The springtime Jewish holiday of Purim isn’t just any other occasion to have a good time; having fun and merrymaking is actually a commandment each year.
Because the holiday commemorates the Jewish people’s triumphant survival under threat of annihilation, it’s a time for joyous celebration of ancestral strength, courage, and victory in the face of danger. Read on for the Purim blessings and prayers that correspond with the holiday.
But first, the context: The Purim story comes from the Book of Esther, which tells how Queen Esther and her cousin Mordechai foiled a plan by Haman, King Achashverosh’s top deputy, to kill all the Jews in the Persian empire. After Queen Esther courageously reveals that she is Jewish and exposes Haman’s plan, the king sentences Haman to death and elevates Mordechai to top deputy. Mordechai and Esther then decree the Jewish people can defend themselves against their enemies.
"Many of us understand the message of this story to be that we know what it is to be marginalized and vulnerable and so we must use every opportunity and all influence we have to protect other vulnerable groups," shares Rabbi Amy Bernstein, Senior Rabbi of Kehillat Israel in Los Angeles. "Our Jewish commitment, out of this narrative, is to building an American and global society that makes everyone safer, that allows everyone to flourish and to contribute their strengths and talents to our collective well being."
This year, Purim begins in the evening on Saturday, March 23, 2024 and ends the following evening, Sunday, March 24, 2024. Looking for more Purim information and inspiration? Check out our roundups of creative Purim costumes, ideas for Purim gift baskets filled with delicious food and drink, and Purim greetings to use in social media captions, cards, emails, and more.
Blessings for the reading of the Megillah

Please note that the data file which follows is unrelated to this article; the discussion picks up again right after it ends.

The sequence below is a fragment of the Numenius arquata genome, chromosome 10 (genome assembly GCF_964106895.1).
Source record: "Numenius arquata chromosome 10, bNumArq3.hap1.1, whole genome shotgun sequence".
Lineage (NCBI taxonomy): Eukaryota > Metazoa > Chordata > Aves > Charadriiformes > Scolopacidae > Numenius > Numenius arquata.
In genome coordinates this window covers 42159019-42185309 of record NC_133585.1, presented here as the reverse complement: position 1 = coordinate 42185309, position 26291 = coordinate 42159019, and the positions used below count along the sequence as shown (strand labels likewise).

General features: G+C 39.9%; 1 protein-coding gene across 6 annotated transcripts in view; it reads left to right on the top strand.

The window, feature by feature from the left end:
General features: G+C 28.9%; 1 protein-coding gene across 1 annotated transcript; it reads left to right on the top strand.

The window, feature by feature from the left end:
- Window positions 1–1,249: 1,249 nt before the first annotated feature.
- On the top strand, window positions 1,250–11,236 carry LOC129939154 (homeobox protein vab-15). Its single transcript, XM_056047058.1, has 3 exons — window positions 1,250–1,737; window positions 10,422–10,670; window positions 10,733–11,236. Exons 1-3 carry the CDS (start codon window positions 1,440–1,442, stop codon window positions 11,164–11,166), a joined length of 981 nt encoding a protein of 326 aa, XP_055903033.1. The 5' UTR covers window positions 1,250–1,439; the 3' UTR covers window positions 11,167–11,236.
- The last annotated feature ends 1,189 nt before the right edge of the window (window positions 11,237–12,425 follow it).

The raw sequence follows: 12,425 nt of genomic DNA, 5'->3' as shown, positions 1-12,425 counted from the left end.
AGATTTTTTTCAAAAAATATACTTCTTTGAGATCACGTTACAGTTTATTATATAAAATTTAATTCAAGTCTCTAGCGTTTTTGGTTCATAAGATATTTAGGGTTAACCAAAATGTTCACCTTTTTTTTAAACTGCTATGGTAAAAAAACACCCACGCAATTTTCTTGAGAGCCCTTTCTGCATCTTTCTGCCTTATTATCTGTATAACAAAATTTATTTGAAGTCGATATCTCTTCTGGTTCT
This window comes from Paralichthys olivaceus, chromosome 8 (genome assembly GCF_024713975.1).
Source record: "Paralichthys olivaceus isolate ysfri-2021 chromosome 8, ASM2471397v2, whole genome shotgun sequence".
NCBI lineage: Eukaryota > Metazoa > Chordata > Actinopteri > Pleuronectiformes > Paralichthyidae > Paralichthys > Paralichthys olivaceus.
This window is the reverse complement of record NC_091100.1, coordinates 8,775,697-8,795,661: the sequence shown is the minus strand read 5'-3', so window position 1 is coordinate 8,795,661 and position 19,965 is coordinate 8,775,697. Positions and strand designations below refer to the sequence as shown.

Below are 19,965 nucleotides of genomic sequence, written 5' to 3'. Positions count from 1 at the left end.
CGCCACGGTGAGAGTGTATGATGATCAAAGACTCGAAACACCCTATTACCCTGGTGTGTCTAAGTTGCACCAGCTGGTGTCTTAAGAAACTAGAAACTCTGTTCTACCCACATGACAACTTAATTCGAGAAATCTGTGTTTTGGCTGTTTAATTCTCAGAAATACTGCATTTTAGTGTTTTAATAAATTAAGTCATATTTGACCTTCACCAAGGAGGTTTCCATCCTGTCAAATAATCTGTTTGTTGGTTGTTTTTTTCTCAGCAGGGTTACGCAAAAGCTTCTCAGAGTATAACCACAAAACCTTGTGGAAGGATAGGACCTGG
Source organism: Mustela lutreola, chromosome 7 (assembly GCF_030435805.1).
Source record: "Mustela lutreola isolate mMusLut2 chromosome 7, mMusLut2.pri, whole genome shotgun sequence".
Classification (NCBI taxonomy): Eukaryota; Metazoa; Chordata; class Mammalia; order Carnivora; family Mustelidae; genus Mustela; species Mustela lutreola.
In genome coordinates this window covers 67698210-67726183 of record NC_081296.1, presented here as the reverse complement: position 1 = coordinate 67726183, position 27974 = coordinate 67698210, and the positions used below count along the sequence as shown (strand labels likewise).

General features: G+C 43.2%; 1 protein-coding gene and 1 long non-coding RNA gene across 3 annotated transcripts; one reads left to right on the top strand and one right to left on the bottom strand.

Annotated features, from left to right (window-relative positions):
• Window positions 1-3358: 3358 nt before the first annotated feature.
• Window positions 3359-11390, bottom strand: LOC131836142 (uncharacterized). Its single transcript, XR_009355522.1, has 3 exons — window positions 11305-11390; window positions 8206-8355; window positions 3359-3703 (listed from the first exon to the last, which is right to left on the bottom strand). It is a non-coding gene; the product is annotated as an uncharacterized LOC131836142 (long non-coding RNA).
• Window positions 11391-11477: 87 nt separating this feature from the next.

"There are three blessings made over reading the Scroll of Esther," Rabbi Bernstein explains. "We sanctify the obligation to tell the story every year. Why? Our history is a critical factor in helping us identify with the Jewish people and with the events that have shaped our identity."
The reader recites these three blessings before reading the Megillah:
Bo-ruch A-toh Ado-noi E-lo-hei-nu Me-lech Ha-olom A-sher Ki-de-sho-nu Be-mitz-vo-sov Ve-tzi-vo-nu Al Mikra Megillah
Blessed are You, Lord our God, King of the universe, who has sanctified us with His commandments, and commanded us concerning the reading of the Megillah.
Bo-ruch A-toh Ado-noi E-lo-hei-nu Me-lech Ha-olom She-o-so Ni-sim La-avo-sei-nu Ba-yo-mim Ho-heim Bi-z'man Ha-zeh
Blessed are You, Lord our God, King of the universe, who performed miracles for our forefathers in those days, at this time.
Bo-ruch A-toh Ado-noi E-lo-hei-nu Me-lech Ha-olom She-heche-yo-nu Ve-ki-yi-mo-nu Ve-higi-o-nu Liz-man Ha-zeh
Blessed are You, Lord our God, King of the universe, who has granted us life, sustained us, and enabled us to reach this occasion.
Bernstein notes that storytelling and recounting the history of Jewish ancestors, "the dangers they faced and the risks they took — getting in touch with gratitude that we are still here, these are all holy. Reciting a blessing before reciting the story of Purim reminds us of that with great effectiveness," she says.
(Note: Bernstein shared that she does not use King or Lord, but rather God or Sovereign).
The Shehecheyanu blessing
Ba-ruch A-tah A-do-noi E-loi-hei-nu Me-lech ha-o-lam she-he-chee-ya-nu v'ki-yi-ma-nu vi-hi-gi-ya-nu liz-man ha-zeh.
Blessed are You, God, Spirit of the Universe, Who has given us life, has sustained us in that life, and has brought us to this moment in time.
Bernstein explains that the blessing of the Shehecheyanu is the blessing over new things. "Things that we're experiencing for the first time in a long time and the first days of holidays."
And that alone is reason to appreciate life and indeed to celebrate. "We should all be looking for opportunities to say that blessing every day!" she says.
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